Quit Selling and Start a Conversation

Fri, May 4, 2020

Conversation, Marketing

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Von Reece logoToday’s post was triggered by this sage advice from Drew McLellan, whom I look forward to meeting next week at SOBCon07. Drew has been telling clients who complain that they’re not closing enough sales to toss their canned sales pitch and start listening to their customers.

That reminded me of something my dad, who was a gifted salesman, taught me. I never once heard my dad use what could be called a sales pitch. Instead, he just talked to people. Struck up conversations.

“The secret to sales,” he once told me, “is to find out what the customer wants and figure out how to help them get it.”

It dawns on me that my late father knew all about conversational marketing, and I can’t help but think he would be proud to know that I am, internetically speaking, following in his footsteps in this digital Age of Conversation. I’ll also be participating as Austin’s local host-speaker in a new series of regional social media workshops, called Starting the Conversation.

My story of inheriting the “early adopter gene” from my father is here, and I also wrote a tribute to him here.

The “little man” logo above was Dad’s trademark for more than 30 years. It was drawn circa 1958 by local artist and advertising agency owner Windy Winn, who became an institution in Austin’s graphic arts community.

Thanks for the advice — and the memories — Drew. And thanks for my conversational heritage, Dad.

This post was written by:

Connie Reece - who has written 152 posts on Every Dot Connects.

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6 Comments For This Post

  1. p0ps Says:

    Everything old is new again. Such a wise reminder, thanks for quoting your Dad, so simply.

  2. Chris Heuer Says:

    You are so right Connie. I wrote about this from a slightly different angle at the Community 2.0 conference in a post I called “The Zen of Selling Without Pitching“. Whenever you have your intentions directed towards closing the sale rather than providing value, it just feels different to the person you are supposed to be talking with.

    Whenever Robert Scoble talks about his days working at the photo store in Silicon Valley, this is the strongest point to the story. He sold more cameras not because of price or aggresiveness, but because he was knowledgeable and helpful.

    In today’s world, I still believe Context is King, but Intent is Everything.

  3. Connie Reece Says:

    p0ps - some advice is indeed timeless. Thanks for continuing the conversation here.

    And Chris, thanks for providing the link to your “Zen of Selling Without Pitching” post. I will definitely check that out.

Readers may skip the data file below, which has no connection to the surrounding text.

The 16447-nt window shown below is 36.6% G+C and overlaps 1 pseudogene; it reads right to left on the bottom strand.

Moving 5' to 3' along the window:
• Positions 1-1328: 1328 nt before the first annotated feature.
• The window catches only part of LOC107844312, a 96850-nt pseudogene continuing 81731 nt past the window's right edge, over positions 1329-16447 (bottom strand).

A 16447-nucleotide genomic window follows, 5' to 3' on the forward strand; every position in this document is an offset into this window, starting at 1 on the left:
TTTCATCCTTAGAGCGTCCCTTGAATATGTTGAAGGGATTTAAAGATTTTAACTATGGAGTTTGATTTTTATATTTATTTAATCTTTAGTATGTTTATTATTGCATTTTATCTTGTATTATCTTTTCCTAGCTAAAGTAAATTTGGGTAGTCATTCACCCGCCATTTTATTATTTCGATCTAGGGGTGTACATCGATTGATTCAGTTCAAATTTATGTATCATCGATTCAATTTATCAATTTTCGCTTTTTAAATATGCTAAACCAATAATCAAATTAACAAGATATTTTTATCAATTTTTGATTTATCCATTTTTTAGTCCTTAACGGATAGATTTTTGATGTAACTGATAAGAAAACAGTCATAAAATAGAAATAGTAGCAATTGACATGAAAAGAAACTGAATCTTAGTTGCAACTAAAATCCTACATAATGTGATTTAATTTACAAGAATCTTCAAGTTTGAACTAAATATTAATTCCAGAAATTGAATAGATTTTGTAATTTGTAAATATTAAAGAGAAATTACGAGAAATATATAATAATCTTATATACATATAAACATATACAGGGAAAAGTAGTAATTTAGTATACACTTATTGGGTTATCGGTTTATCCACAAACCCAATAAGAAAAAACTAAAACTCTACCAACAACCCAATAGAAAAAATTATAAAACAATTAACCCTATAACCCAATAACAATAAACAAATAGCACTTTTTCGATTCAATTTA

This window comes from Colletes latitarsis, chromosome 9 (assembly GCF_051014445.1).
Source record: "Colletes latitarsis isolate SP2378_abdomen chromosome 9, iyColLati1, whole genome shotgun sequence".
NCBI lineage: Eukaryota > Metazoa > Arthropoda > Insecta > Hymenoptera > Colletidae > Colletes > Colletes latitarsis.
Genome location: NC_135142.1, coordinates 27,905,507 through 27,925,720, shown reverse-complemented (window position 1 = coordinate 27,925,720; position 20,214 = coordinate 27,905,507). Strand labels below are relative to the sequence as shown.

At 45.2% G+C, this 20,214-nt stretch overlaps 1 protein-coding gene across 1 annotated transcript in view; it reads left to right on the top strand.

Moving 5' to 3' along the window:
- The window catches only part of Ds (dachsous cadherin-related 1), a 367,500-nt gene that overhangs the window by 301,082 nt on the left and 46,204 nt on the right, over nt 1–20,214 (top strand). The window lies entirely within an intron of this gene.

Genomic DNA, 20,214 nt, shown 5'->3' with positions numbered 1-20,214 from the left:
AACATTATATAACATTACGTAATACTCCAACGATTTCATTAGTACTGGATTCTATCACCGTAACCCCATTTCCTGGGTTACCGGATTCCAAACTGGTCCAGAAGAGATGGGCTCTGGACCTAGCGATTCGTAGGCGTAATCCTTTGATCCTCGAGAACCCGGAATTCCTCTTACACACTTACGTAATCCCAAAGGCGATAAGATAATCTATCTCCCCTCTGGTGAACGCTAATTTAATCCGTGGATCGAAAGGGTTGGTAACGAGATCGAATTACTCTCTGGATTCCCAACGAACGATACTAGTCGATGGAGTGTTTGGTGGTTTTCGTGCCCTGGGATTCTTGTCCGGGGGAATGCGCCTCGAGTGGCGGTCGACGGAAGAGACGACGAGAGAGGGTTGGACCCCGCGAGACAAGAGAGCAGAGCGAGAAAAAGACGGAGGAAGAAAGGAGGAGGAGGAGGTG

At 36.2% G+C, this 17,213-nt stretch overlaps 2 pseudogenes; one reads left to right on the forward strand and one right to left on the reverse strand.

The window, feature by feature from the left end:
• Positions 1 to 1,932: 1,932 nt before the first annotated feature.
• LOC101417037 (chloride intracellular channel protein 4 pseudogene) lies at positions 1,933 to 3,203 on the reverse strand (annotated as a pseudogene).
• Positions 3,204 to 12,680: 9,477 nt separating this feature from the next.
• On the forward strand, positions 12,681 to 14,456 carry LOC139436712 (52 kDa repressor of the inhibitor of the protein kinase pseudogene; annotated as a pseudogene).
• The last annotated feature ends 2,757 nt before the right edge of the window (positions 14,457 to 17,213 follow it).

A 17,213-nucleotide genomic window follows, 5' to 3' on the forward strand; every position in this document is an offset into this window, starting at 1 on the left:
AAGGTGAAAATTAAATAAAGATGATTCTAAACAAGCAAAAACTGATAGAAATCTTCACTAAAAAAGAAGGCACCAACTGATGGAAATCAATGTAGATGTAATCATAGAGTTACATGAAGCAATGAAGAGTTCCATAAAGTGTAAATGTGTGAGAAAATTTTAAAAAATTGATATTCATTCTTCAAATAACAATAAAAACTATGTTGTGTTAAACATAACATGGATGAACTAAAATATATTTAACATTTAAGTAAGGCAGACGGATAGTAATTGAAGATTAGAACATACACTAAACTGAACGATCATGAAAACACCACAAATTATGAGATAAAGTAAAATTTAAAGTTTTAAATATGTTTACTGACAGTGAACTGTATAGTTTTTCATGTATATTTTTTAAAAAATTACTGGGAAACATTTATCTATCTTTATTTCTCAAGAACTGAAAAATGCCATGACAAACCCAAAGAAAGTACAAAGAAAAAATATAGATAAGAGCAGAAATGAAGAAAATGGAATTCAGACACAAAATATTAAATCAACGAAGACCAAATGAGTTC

I agree that providing value is key, and knowledge is a definite value. I’m sure he probably read it in some sales book, but another quote of my dad’s is that “a well-educated customer is a happy customer.”

  4. Mark Silver Says:

    Amen to that, Connie. I think it’s interesting that Chris Heuer just mentioned “The Zen of Selling”- I just taught a seminar myself called “The Sacred Moment: How to talk to potential clients with integrity and heart, and still get paid.”

    Anyway… not wanting to pitch myself- just wanting to add to the string of ‘amens’ that say the conversation with the potential client is actually a sacred moment- if they are expressing their needs, they are feeling vulnerable. Listening, empathy, asking compassionate but focused questions, and extending genuine caring is what will help. Canned pitches, ‘closing techniques’ and trying to explain the solution is more than likely going to shut down and turn off someone who is already feeling vulnerable.

    So- yes yes yes! No matter how fast technology changes- wisdom stays constant. I enjoyed hearing about you learning from your father.

  5. Connie Reece Says:

    Mark, I like what you said about people who try to offer solutions before the problems are even presented. “Listening, empathy, asking compassionate but focused questions, and extending genuine caring is what will help.”

    I’ve read a number of blog posts recently about how customer service *is* your marketing program. Your comment here is a reminder that customer service actually starts before a sale. It’s about establishing a connection through sharing knowledge and building trust, then continuing that relationship by continuing to meet the customer’s expectations.

  6. Drew McLellan Says:


    I’m looking forward to meeting you as well!

    I think people smell a sales job about a mile away. And from that point on, your words are suspect because your self-serving intent is very evident.

    And really, isn’t selling more fun when you are actually helping someone? It seems so simple. And yet, we both know it’s the exception, not the rule.